This huge stadium is contextual; it distorts its figure, articulating and defining its exterior. It is a hybrid, housing many uses other than the strictly sports-related, formalizing them in a unitary gestalt.
The stadium is forcefully tectonic. It does not give itself up to the vulgar exhibitionism of multicolored lightweight falling prey to exhibitionistic excess.
It anticipates the definition of a new type of the collective space, which I hope its construction will materialize.
I would like now to look at the form and at the mechanisms that underlie it. I have to speak of construction and structure, as the supports of a specific narrative tone.
The construction is designed to be massive, unitary, not divisible into layers. Stone is commonly used as lightweight cladding, but here the challenge is to restore it as load-bearing ashlars. The logic of prefabrication re-emerges as a support for the form. Detail is omnipresent, used not for effect but as the possibility of engagement, of piecing together different parts. The composition of façade walls, a frequent resource, normally defines a basic order to be shaded out, blurred. Detail, ones again, introduces a narrative tone similar to that used by W. G. Sebald in this work: real, meticulous, handcrafted, manual and, at the same time, fluctuating, dreamlike, and sometimes surreal.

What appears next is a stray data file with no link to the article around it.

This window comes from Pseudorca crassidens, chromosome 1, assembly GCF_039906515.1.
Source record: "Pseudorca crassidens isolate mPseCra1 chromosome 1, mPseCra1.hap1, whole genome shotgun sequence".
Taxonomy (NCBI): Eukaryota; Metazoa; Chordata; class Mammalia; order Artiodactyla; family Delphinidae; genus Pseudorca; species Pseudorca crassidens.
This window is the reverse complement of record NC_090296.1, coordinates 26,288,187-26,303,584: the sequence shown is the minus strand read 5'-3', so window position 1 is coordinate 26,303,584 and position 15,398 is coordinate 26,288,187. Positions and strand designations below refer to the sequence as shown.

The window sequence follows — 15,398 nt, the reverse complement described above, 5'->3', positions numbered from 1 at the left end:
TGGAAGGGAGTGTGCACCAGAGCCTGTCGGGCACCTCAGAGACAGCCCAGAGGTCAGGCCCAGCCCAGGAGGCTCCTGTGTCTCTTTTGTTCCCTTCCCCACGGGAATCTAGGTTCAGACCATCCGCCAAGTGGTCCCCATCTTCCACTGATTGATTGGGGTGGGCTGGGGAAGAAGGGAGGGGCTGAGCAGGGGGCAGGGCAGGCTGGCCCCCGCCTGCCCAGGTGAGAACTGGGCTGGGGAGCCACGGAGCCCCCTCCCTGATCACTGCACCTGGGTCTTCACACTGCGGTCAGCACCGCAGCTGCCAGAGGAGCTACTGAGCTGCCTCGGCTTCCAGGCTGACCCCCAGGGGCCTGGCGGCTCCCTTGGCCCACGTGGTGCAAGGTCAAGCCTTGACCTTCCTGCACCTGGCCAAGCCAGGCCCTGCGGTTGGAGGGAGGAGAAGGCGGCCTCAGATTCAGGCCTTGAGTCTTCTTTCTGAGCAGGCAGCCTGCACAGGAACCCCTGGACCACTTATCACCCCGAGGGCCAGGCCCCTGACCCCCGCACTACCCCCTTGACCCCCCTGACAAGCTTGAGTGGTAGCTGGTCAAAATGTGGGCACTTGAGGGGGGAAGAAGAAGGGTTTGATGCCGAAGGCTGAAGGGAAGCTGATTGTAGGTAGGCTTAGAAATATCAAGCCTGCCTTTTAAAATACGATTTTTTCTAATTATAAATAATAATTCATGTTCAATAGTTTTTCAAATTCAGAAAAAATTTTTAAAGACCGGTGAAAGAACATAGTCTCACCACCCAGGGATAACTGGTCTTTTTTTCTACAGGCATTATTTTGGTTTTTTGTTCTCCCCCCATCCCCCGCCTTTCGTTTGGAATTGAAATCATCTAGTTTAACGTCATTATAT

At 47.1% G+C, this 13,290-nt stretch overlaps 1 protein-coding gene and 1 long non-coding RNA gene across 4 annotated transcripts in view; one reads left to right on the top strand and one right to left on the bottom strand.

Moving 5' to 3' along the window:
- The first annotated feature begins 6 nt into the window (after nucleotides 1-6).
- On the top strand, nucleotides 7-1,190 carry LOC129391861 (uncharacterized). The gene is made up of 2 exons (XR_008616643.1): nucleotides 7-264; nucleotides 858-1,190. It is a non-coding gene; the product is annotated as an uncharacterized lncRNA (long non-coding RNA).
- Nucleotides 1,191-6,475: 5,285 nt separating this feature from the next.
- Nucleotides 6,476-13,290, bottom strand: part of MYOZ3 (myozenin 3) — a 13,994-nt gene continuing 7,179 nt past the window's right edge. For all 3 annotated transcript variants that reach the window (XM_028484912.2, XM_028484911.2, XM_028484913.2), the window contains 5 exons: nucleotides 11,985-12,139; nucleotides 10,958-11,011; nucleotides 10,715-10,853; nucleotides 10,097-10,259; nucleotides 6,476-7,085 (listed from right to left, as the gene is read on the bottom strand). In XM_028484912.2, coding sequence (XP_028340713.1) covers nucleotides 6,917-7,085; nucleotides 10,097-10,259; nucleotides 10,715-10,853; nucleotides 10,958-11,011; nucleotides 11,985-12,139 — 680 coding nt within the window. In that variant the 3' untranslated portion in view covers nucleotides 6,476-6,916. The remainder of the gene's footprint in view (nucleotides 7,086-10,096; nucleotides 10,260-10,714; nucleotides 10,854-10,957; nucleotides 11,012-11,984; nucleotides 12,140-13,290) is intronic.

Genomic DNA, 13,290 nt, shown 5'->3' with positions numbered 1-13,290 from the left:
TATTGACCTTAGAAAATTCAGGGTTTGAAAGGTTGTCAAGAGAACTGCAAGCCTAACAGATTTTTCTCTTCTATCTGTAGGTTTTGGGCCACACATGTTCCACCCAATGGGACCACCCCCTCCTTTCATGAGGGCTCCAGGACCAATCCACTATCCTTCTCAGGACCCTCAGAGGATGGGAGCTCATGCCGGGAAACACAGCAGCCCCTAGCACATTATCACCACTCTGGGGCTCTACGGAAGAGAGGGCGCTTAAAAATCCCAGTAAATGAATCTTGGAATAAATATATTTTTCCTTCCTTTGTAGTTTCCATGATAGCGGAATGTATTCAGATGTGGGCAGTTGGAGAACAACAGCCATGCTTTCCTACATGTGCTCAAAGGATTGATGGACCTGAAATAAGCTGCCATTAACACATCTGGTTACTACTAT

The supporting framework, not necessarily expressive, appears as the underlying support of the project. Here I am thinking of the park Hyatt Hotel where the project goes no further, but also of more modest works, such as the Rüegg House, which superposes stone and timber without using them as rhetorical exhibition.
The last dots on my initial map lead me to a fundamental moment in the city: the lake, the mountains, the forest – within the city and serve, furthermore, unambiguously to qualify its essence.
What is exciting in the Centre for Global Dialogue lies in the intelligence of its arrangement on the site and in the definition of the project’s relations with nature and pre-existing construction.